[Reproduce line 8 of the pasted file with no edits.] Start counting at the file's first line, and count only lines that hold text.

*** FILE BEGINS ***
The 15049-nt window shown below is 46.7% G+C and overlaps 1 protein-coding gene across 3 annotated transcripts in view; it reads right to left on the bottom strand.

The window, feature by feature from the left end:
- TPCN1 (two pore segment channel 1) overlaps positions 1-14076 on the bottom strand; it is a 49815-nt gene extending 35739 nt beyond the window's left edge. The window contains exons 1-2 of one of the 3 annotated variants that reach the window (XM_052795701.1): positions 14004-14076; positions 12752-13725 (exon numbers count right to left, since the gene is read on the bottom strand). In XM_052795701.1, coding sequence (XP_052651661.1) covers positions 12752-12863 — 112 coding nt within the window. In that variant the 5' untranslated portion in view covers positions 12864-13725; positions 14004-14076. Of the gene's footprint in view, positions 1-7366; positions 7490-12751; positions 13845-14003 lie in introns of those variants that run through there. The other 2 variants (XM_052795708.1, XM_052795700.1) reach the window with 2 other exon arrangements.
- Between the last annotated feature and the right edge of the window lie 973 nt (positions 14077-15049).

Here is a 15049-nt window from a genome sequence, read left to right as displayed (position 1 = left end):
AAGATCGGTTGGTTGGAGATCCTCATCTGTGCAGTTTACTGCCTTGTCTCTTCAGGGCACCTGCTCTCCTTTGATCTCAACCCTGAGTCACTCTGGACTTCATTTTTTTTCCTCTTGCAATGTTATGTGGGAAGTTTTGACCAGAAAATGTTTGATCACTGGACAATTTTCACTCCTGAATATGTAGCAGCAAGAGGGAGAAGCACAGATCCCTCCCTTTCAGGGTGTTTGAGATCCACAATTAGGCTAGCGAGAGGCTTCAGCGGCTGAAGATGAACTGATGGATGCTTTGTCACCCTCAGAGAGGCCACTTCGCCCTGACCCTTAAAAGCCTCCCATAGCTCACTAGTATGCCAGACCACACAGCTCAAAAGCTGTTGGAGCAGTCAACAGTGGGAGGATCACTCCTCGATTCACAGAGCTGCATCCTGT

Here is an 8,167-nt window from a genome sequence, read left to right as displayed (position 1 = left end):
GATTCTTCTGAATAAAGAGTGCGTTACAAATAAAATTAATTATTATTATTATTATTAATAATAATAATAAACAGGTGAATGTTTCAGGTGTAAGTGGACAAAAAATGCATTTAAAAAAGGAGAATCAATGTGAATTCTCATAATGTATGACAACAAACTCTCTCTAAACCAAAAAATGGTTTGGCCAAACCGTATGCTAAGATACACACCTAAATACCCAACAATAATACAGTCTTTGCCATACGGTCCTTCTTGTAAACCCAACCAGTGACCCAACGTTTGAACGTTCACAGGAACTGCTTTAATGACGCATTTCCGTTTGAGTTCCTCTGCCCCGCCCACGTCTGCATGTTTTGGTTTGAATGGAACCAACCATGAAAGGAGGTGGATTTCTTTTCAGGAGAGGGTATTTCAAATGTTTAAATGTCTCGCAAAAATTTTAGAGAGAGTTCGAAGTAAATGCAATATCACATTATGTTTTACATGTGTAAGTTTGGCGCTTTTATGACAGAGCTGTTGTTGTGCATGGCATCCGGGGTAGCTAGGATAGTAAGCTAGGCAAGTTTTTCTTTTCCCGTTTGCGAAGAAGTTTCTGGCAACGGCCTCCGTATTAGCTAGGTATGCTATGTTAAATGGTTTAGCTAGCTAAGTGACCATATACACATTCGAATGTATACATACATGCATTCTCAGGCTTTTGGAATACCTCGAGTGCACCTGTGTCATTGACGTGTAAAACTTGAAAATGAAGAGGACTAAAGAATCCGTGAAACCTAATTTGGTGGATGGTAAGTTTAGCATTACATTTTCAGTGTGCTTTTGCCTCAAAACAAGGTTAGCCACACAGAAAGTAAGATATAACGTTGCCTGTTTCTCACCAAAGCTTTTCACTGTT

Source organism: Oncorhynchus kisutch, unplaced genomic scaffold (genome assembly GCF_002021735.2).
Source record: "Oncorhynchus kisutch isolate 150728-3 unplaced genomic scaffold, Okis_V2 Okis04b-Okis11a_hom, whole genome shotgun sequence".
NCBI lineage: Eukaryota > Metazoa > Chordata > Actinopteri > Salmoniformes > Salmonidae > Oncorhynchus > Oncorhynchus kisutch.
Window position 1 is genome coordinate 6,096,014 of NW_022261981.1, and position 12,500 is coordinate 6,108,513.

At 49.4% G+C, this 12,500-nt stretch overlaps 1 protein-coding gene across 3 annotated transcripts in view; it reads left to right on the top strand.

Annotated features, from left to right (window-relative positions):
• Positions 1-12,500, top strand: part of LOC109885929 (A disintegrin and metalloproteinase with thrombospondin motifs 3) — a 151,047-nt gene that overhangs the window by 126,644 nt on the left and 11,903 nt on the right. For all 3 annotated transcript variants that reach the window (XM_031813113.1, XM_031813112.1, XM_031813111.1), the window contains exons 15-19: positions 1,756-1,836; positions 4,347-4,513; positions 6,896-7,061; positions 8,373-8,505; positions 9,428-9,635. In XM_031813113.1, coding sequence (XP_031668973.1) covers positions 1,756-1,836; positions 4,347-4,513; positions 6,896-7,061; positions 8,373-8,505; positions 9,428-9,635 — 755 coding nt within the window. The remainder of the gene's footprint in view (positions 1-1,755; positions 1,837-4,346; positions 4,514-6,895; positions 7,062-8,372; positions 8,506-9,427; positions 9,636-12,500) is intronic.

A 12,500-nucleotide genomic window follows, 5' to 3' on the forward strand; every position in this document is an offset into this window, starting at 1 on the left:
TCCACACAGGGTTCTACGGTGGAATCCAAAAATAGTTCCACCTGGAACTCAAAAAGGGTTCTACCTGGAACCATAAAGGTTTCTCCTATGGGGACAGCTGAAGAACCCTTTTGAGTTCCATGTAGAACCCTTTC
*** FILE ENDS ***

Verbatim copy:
GATTCTTCTGAATAAAGAGTGCGTTACAAATAAAATTAATTATTATTATTATTATTAATAATAATAATAAACAGGTGAATGTTTCAGGTGTAAGTGGACAAAAAATGCATTTAAAAAAGGAGAATCAATGTGAATTCTCATAATGTATGACAACAAACTCTCTCTAAACCAAAAAATGGTTTGGCCAAACCGTATGCTAAGATACACACCTAAATACCCAACAATAATACAGTCTTTGCCATACGGTCCTTCTTGTAAACCCAACCAGTGACCCAACGTTTGAACGTTCACAGGAACTGCTTTAATGACGCATTTCCGTTTGAGTTCCTCTGCCCCGCCCACGTCTGCATGTTTTGGTTTGAATGGAACCAACCATGAAAGGAGGTGGATTTCTTTTCAGGAGAGGGTATTTCAAATGTTTAAATGTCTCGCAAAAATTTTAGAGAGAGTTCGAAGTAAATGCAATATCACATTATGTTTTACATGTGTAAGTTTGGCGCTTTTATGACAGAGCTGTTGTTGTGCATGGCATCCGGGGTAGCTAGGATAGTAAGCTAGGCAAGTTTTTCTTTTCCCGTTTGCGAAGAAGTTTCTGGCAACGGCCTCCGTATTAGCTAGGTATGCTATGTTAAATGGTTTAGCTAGCTAAGTGACCATATACACATTCGAATGTATACATACATGCATTCTCAGGCTTTTGGAATACCTCGAGTGCACCTGTGTCATTGACGTGTAAAACTTGAAAATGAAGAGGACTAAAGAATCCGTGAAACCTAATTTGGTGGATGGTAAGTTTAGCATTACATTTTCAGTGTGCTTTTGCCTCAAAACAAGGTTAGCCACACAGAAAGTAAGATATAACGTTGCCTGTTTCTCACCAAAGCTTTTCACTGTT